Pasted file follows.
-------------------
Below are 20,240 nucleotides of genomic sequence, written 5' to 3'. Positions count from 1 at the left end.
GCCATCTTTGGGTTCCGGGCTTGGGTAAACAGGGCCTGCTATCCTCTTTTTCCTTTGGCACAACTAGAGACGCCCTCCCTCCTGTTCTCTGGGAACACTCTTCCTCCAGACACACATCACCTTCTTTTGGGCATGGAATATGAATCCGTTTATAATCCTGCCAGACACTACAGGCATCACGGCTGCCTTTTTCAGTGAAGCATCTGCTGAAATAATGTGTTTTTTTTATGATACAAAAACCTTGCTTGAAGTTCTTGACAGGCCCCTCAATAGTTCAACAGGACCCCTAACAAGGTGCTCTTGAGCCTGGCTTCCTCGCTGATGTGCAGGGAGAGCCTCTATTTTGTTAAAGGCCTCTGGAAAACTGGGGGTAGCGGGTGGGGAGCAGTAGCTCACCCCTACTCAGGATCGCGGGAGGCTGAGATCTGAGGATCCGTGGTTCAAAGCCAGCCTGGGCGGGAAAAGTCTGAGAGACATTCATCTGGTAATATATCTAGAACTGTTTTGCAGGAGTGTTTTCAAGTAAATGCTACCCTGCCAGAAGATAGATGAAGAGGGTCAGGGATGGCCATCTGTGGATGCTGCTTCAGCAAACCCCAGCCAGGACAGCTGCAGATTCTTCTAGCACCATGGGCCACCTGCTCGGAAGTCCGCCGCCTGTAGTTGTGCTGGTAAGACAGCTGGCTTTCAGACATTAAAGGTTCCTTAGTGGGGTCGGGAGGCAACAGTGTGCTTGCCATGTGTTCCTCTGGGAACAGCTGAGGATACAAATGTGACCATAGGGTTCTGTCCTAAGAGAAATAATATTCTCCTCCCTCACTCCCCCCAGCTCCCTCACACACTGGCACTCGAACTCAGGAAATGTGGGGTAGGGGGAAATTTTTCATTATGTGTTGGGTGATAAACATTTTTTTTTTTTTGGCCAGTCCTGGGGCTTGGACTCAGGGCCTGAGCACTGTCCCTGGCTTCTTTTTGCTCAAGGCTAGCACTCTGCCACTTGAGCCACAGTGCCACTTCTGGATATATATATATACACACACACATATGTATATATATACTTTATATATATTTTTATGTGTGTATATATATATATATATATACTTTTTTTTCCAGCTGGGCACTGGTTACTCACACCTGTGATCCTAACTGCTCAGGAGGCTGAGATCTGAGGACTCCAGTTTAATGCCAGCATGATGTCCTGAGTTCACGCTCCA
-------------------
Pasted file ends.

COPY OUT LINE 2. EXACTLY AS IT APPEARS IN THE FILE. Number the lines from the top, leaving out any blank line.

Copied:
GCCATCTTTGGGTTCCGGGCTTGGGTAAACAGGGCCTGCTATCCTCTTTTTCCTTTGGCACAACTAGAGACGCCCTCCCTCCTGTTCTCTGGGAACACTCTTCCTCCAGACACACATCACCTTCTTTTGGGCATGGAATATGAATCCGTTTATAATCCTGCCAGACACTACAGGCATCACGGCTGCCTTTTTCAGTGAAGCATCTGCTGAAATAATGTGTTTTTTTTATGATACAAAAACCTTGCTTGAAGTTCTTGACAGGCCCCTCAATAGTTCAACAGGACCCCTAACAAGGTGCTCTTGAGCCTGGCTTCCTCGCTGATGTGCAGGGAGAGCCTCTATTTTGTTAAAGGCCTCTGGAAAACTGGGGGTAGCGGGTGGGGAGCAGTAGCTCACCCCTACTCAGGATCGCGGGAGGCTGAGATCTGAGGATCCGTGGTTCAAAGCCAGCCTGGGCGGGAAAAGTCTGAGAGACATTCATCTGGTAATATATCTAGAACTGTTTTGCAGGAGTGTTTTCAAGTAAATGCTACCCTGCCAGAAGATAGATGAAGAGGGTCAGGGATGGCCATCTGTGGATGCTGCTTCAGCAAACCCCAGCCAGGACAGCTGCAGATTCTTCTAGCACCATGGGCCACCTGCTCGGAAGTCCGCCGCCTGTAGTTGTGCTGGTAAGACAGCTGGCTTTCAGACATTAAAGGTTCCTTAGTGGGGTCGGGAGGCAACAGTGTGCTTGCCATGTGTTCCTCTGGGAACAGCTGAGGATACAAATGTGACCATAGGGTTCTGTCCTAAGAGAAATAATATTCTCCTCCCTCACTCCCCCCAGCTCCCTCACACACTGGCACTCGAACTCAGGAAATGTGGGGTAGGGGGAAATTTTTCATTATGTGTTGGGTGATAAACATTTTTTTTTTTTTGGCCAGTCCTGGGGCTTGGACTCAGGGCCTGAGCACTGTCCCTGGCTTCTTTTTGCTCAAGGCTAGCACTCTGCCACTTGAGCCACAGTGCCACTTCTGGATATATATATATACACACACACATATGTATATATATACTTTATATATATTTTTATGTGTGTATATATATATATATATATACTTTTTTTTCCAGCTGGGCACTGGTTACTCACACCTGTGATCCTAACTGCTCAGGAGGCTGAGATCTGAGGACTCCAGTTTAATGCCAGCATGATGTCCTGAGTTCACGCTCCA